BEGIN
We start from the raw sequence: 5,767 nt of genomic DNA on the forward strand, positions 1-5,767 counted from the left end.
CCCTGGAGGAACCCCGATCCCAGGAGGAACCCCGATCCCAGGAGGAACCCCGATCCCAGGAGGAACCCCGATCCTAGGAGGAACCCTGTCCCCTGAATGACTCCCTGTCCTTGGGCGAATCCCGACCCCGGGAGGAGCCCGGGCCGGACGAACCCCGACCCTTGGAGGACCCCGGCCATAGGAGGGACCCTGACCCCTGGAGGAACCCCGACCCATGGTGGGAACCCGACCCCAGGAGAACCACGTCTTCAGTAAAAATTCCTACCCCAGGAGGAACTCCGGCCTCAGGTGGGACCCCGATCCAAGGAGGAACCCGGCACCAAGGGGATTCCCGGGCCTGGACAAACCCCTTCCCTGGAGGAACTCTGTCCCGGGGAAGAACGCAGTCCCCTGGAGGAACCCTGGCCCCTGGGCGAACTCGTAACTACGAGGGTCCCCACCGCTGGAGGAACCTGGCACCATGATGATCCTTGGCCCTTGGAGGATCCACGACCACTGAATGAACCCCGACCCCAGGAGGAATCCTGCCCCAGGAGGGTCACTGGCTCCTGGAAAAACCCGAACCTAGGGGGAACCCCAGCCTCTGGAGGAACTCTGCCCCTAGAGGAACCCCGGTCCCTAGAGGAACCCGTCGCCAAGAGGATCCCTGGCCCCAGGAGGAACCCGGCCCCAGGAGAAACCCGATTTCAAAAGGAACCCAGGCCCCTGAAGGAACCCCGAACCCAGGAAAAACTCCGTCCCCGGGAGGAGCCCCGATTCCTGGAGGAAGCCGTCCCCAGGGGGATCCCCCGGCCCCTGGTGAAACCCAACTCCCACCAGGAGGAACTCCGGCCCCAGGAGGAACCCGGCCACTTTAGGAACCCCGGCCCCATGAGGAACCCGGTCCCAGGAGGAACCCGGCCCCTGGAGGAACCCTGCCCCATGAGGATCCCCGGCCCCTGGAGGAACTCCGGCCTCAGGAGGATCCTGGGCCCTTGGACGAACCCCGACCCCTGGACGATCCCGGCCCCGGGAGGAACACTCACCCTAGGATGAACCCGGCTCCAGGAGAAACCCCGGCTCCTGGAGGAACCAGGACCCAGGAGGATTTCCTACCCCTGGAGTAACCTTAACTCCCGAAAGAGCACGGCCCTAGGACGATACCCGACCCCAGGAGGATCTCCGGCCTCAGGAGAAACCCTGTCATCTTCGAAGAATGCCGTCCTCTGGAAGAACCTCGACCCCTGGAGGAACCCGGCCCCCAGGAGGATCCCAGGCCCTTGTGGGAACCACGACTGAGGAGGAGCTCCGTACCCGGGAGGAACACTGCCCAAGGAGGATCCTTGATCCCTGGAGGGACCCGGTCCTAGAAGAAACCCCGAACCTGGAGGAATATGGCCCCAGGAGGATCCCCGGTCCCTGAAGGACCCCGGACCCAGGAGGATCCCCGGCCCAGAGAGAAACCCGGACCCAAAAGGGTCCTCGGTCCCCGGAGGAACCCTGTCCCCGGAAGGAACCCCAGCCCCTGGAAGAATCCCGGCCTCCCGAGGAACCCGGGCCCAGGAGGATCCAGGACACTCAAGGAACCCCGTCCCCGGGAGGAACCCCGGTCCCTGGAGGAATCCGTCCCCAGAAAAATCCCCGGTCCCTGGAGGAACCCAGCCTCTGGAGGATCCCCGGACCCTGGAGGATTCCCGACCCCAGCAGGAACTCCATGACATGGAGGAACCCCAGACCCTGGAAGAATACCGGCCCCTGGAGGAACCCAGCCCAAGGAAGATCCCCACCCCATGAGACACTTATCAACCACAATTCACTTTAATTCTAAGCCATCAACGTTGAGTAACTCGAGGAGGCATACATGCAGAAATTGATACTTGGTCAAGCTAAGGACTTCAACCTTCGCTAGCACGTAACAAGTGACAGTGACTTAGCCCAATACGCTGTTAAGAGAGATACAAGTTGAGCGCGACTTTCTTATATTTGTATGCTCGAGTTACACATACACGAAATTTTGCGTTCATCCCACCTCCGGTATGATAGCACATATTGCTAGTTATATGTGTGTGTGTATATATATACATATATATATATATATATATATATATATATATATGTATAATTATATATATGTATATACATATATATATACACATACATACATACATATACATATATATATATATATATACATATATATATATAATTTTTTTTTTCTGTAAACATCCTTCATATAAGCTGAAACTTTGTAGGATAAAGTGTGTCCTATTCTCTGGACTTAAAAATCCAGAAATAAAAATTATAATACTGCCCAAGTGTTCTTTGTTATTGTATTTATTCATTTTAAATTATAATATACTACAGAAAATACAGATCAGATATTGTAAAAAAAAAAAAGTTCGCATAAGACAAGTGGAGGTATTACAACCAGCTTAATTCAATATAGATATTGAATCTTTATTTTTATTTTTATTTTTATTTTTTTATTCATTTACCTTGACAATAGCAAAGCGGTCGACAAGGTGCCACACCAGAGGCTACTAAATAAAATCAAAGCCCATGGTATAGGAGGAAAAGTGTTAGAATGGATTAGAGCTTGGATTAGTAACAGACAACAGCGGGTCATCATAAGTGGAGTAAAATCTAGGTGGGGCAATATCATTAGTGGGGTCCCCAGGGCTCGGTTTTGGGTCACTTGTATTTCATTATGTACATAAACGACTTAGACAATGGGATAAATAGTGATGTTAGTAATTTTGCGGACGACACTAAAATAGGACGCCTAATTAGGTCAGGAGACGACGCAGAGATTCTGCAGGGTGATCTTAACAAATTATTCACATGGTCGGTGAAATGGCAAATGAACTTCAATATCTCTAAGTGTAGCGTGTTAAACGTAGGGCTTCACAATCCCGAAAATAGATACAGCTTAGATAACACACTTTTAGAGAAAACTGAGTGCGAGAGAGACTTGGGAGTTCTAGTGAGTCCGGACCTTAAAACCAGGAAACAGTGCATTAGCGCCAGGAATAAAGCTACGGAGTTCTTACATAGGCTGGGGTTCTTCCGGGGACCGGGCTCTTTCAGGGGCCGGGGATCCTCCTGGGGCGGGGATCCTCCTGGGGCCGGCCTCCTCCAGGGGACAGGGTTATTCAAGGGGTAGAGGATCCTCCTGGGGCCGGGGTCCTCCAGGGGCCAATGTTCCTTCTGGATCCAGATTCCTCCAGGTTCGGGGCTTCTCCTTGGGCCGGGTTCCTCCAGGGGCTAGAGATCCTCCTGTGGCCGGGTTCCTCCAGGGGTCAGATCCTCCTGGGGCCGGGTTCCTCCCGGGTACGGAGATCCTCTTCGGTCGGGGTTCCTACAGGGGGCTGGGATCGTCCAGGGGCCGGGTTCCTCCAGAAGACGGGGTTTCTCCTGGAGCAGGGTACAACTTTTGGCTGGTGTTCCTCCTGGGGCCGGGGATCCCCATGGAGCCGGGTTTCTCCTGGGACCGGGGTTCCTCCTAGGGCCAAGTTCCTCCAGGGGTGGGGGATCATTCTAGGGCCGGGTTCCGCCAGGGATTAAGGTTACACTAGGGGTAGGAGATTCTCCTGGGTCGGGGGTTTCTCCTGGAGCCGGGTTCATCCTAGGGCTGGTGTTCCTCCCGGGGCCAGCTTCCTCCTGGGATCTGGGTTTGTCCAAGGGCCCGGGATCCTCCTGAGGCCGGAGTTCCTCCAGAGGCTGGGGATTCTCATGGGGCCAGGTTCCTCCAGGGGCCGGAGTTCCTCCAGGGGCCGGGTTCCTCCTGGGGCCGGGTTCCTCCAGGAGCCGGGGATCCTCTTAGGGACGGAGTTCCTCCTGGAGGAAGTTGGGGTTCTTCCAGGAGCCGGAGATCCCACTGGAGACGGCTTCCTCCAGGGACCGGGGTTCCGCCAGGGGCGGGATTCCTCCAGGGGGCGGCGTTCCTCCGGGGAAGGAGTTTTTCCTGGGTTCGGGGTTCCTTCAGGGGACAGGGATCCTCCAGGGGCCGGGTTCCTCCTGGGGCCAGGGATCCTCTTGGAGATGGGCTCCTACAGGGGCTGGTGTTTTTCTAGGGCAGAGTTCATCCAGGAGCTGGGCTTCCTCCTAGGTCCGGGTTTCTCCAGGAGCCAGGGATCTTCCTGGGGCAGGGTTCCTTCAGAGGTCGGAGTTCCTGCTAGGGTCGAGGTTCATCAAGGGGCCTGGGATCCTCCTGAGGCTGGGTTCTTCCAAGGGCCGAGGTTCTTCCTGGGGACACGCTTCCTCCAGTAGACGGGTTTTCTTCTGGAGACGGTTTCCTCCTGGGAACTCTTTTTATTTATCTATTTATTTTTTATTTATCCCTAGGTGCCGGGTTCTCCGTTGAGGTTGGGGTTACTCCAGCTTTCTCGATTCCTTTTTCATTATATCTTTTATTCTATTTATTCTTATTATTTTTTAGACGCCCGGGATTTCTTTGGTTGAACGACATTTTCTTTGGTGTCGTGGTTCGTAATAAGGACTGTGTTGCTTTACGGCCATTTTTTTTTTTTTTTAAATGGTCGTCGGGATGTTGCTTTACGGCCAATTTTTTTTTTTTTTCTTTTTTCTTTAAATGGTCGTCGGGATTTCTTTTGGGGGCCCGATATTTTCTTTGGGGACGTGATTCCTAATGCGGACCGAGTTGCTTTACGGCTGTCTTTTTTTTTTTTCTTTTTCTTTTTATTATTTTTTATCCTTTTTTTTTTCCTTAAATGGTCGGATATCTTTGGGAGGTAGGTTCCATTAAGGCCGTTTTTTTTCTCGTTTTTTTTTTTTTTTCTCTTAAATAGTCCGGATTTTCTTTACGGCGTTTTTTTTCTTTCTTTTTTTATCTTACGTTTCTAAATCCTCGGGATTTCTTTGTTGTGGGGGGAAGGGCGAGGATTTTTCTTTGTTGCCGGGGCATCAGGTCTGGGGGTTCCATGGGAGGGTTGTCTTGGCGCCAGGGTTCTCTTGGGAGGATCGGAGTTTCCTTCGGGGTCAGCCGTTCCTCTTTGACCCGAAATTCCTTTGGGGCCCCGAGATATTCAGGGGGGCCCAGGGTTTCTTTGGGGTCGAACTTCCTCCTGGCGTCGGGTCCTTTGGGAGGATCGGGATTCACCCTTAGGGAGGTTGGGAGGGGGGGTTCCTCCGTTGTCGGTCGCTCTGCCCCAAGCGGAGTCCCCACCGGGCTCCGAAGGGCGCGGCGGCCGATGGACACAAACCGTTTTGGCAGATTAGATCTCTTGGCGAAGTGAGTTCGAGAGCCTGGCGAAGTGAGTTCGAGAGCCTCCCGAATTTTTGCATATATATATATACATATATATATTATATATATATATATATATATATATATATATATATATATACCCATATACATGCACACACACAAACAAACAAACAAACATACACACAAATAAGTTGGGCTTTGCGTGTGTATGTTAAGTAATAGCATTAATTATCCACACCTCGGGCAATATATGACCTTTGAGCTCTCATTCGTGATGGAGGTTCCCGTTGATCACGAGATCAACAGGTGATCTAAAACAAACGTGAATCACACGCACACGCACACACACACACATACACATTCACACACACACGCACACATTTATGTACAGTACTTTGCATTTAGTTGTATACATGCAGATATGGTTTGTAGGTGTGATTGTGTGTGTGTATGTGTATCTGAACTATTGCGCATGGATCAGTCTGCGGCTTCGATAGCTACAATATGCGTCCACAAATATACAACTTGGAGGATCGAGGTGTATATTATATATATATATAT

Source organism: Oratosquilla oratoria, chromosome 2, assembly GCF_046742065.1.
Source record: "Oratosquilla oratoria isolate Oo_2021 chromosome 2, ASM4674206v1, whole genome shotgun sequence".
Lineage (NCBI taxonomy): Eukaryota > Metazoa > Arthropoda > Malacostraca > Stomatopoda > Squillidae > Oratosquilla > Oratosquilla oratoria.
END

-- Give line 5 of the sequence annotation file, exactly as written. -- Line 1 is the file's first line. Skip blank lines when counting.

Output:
Lineage (NCBI taxonomy): Eukaryota > Metazoa > Arthropoda > Malacostraca > Stomatopoda > Squillidae > Oratosquilla > Oratosquilla oratoria.